PUBLISHED : Tuesday, 02 April, 2013, 10:04am
UPDATED : Thursday, 29 August, 2013, 4:13am

Outrage among lawyers after official calls them 'cowards'


Patrick Boehler has published on China and Southeast Asia in four languages for publications in the US, Europe and Asia. After stints with Austria's ministries of defence and foreign affairs in Vienna and Beijing, he began his reporting career in Kuala Lumpur with the Malaysian online news portal Malaysiakini and, later, The Irrawaddy Magazine, a Myanmar exile publication in Thailand. He holds a doctorate in political science and has taught journalism at the University of Hong Kong. Follow him on Twitter: @mrbaopanrui

A local Communist Party official’s denigration of lawyers as cowardly has caused uproar among legal practitioners in China.

Hu Shimin, in charge of legal affairs in Weishi county in Henan called lawyers, "cowards," for having to deal with local citizens petitioning his superiors. By exposing incompetence or corruption, petitioners can often embarrass lower level authorities.

“All these instances of petitioners causing social instability have been instigated by lawyers,” said Hu. 

His remarks, first posted by infuriated local lawyers on an online forum, quickly spread on Weibo along with a “solemn” four-point statement by the Weishi bar, stressing it was not filled with cowards.

The seven signatories said that they were all putting aside their legal licences until “the matter was completely resolved.”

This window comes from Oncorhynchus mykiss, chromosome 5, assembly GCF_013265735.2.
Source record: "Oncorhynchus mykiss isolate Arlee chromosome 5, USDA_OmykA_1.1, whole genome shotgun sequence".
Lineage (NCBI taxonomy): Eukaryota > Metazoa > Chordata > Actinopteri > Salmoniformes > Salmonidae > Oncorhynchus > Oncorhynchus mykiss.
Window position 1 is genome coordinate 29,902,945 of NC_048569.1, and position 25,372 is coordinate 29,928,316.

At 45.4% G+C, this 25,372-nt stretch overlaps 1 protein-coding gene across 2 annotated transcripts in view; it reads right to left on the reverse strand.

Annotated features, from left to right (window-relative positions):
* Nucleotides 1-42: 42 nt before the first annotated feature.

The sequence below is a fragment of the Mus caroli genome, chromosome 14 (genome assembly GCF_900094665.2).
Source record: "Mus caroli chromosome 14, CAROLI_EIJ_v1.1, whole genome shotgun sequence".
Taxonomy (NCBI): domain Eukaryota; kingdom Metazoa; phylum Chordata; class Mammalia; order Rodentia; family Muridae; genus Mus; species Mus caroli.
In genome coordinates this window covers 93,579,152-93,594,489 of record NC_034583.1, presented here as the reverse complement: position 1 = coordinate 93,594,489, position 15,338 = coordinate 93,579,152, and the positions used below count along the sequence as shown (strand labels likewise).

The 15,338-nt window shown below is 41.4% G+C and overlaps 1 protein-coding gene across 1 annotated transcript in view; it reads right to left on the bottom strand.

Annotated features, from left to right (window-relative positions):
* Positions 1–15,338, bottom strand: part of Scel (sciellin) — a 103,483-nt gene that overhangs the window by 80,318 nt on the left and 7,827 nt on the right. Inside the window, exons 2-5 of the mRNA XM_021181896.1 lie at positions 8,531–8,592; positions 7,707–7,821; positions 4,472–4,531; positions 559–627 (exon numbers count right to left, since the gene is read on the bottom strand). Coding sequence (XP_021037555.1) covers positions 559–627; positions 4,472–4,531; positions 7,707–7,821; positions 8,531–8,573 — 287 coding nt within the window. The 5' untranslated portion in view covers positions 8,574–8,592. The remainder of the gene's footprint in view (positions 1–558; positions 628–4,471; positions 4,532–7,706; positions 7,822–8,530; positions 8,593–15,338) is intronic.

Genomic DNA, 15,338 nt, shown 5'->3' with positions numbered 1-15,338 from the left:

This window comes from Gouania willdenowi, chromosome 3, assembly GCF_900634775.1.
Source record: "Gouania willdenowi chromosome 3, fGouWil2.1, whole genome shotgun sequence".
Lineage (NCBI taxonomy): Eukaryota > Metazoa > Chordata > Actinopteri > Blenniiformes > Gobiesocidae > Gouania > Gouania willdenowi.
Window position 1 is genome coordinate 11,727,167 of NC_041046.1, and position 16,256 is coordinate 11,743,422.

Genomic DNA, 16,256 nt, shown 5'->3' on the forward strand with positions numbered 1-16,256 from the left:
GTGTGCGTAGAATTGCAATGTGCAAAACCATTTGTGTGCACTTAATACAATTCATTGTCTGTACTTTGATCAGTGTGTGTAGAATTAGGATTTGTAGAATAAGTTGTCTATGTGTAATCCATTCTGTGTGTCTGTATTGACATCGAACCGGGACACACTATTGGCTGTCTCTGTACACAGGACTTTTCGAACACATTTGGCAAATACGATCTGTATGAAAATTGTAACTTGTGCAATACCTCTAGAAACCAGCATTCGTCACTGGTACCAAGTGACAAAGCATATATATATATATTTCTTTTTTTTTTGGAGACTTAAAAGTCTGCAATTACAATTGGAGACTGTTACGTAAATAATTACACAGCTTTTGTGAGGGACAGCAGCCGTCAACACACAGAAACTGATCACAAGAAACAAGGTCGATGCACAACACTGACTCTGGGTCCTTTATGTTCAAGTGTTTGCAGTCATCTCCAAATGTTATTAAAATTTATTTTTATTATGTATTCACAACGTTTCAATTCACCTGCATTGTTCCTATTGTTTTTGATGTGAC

A reporter with the Shaanxi Metropolitan News interviewed one of the lawyers, who said a county legal officer had agreed to meet them and discuss the issue. The original forum post has since been deleted. The signatories could not be reached for comment.

The lawyer’s declaration has caused an outpouring of support from colleagues across China.

Shenzhen-based lawyer Liu Pingfan called for an apology in a filmed speech shared on Youku, the Chinese equivalent of Youtube.

“Such a case is rare,” Qin Yongmin, a Henan-based lawyer, told the Post. “But there is prejudice towards lawyers, some officials even demonise us.” Only if officials had some legal knowledge, then they would be able to do their jobs properly, he said.

“Most officials heading legal affairs committees lack an understanding of the law and [need] an education in it,” Qiu Xuyu, a lawyer in Shenzhen, said.




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